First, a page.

Tuesday, January 26, 2021
Bull Elk Suffers a Quick Mood Swing After Run-In
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Conservation officer Brandyn Hurd pulls a swing off the bull elk.
   
Thursday, January 14, 2021
 

STORY BY KAREN BOSSICK

PHOTOS COURTESY OF IDAHO FISH AND GAME

Note to bull elk: Chances are you’re not going to have a swinging good time if you try a backyard swing on for size.

A bull elk caught his antlers in a backyard swing that was attached to a tree in the backyard of a Gimlet home south of Ketchum Monday morning.

 
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The bull elk may have challenged the swing to a little rutting game, but the aftermath looks as if it left him pretty miserable.
 

By the time Idaho Fish and Game officers arrived at the residence south of Ketchum, the elk had broken free of the tree but the wooden seat of the swing and several feet of rope remained caught in his antlers.

The only course of action was to anesthetize the elk using a dart to free him of the swing, said Terry Thompson. The dart went in and the operation went smoothly with the elk able to gallop off into the woods.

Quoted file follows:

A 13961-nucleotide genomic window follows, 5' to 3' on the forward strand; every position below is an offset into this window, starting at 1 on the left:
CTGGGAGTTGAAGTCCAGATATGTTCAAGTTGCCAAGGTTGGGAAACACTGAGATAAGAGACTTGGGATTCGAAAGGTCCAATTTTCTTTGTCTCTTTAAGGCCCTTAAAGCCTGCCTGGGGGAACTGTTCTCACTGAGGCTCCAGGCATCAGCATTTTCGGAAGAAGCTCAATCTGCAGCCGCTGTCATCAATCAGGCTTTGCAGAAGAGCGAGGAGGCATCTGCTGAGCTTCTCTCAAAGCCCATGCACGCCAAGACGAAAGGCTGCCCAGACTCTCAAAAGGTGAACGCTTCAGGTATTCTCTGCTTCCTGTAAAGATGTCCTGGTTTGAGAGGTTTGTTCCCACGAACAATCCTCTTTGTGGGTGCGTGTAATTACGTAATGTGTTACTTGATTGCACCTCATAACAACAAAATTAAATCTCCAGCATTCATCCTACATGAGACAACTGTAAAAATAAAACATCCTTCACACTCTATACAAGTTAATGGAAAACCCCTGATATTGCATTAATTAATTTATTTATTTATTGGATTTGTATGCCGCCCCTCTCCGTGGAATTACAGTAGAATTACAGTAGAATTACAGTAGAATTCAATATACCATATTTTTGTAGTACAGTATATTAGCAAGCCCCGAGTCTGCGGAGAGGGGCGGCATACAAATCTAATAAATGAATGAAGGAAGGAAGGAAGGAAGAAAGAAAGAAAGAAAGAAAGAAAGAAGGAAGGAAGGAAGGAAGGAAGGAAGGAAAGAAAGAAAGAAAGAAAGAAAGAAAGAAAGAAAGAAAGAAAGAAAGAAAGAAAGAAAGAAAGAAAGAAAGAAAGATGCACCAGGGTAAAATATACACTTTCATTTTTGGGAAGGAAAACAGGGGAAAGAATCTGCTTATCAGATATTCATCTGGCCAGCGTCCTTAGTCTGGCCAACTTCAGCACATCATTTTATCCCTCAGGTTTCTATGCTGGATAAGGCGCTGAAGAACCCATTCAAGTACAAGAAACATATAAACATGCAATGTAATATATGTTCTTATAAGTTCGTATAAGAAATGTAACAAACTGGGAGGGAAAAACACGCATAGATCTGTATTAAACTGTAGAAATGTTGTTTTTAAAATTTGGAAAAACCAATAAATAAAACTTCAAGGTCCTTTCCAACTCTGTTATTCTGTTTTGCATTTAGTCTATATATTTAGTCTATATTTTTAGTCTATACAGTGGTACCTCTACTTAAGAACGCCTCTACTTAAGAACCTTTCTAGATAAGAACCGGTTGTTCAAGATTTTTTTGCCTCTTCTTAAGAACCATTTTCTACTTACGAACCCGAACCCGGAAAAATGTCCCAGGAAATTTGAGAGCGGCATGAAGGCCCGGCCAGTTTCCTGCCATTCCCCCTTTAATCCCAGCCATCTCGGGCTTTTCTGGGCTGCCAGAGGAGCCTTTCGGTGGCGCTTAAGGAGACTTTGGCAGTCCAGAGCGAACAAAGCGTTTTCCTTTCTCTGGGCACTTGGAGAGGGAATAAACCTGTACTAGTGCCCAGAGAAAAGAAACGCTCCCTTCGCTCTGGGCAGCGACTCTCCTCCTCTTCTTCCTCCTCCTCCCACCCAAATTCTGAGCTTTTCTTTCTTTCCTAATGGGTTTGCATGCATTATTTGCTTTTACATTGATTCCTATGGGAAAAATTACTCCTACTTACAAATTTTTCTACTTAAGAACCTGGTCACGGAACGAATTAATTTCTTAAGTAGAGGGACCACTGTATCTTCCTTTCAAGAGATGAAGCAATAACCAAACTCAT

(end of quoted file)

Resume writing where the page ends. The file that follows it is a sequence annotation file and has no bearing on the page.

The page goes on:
Apparently, this bull elk has a short memory span. This is the same bull elk that became entangled in a large hammock, according to Senior Conservation Officer Brandyn Hurd, who was involved in Monday’s rescue.

That episode nearly took the elk’s life when he went into the Big Wood River and the hammock became water soaked, weighing him down and nearly drowning him.

 
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Wildlife Biologist Jake Powell administers a reversal drug to the bull elk after darting it to remove a swing from its antlers.
 

The bull elk was given a green ear tag on that occasion that noted his tango with the hammock in October.

“All backyard furniture and playground equipment needs to be removed and secured during the winter months,” said Hurd. “Wildlife can easily get entangled in this equipment which puts the animal at risk, but it also puts the Fish and Game team at risk when using drugs to anesthetize the animal and working to free them from backyard equipment.”

Fish and Game officers encourage residents to inspect their yards for items that can ensnare wildlife and put them away in a garage or other secure storage area.

Big game animals like deer, elk and moose are especially susceptible to entanglement in ropes, swings, wires, cords and strings of lights because of their large antlers, said Thompson. Entangled wildlife can sometimes asphyxiate, die from exhaustion or injure themselves in an effort to get free.

For more information about how to keep your yard safe for wildlife, contact the Magic Valley Regional Office at 208-324-4359.

 

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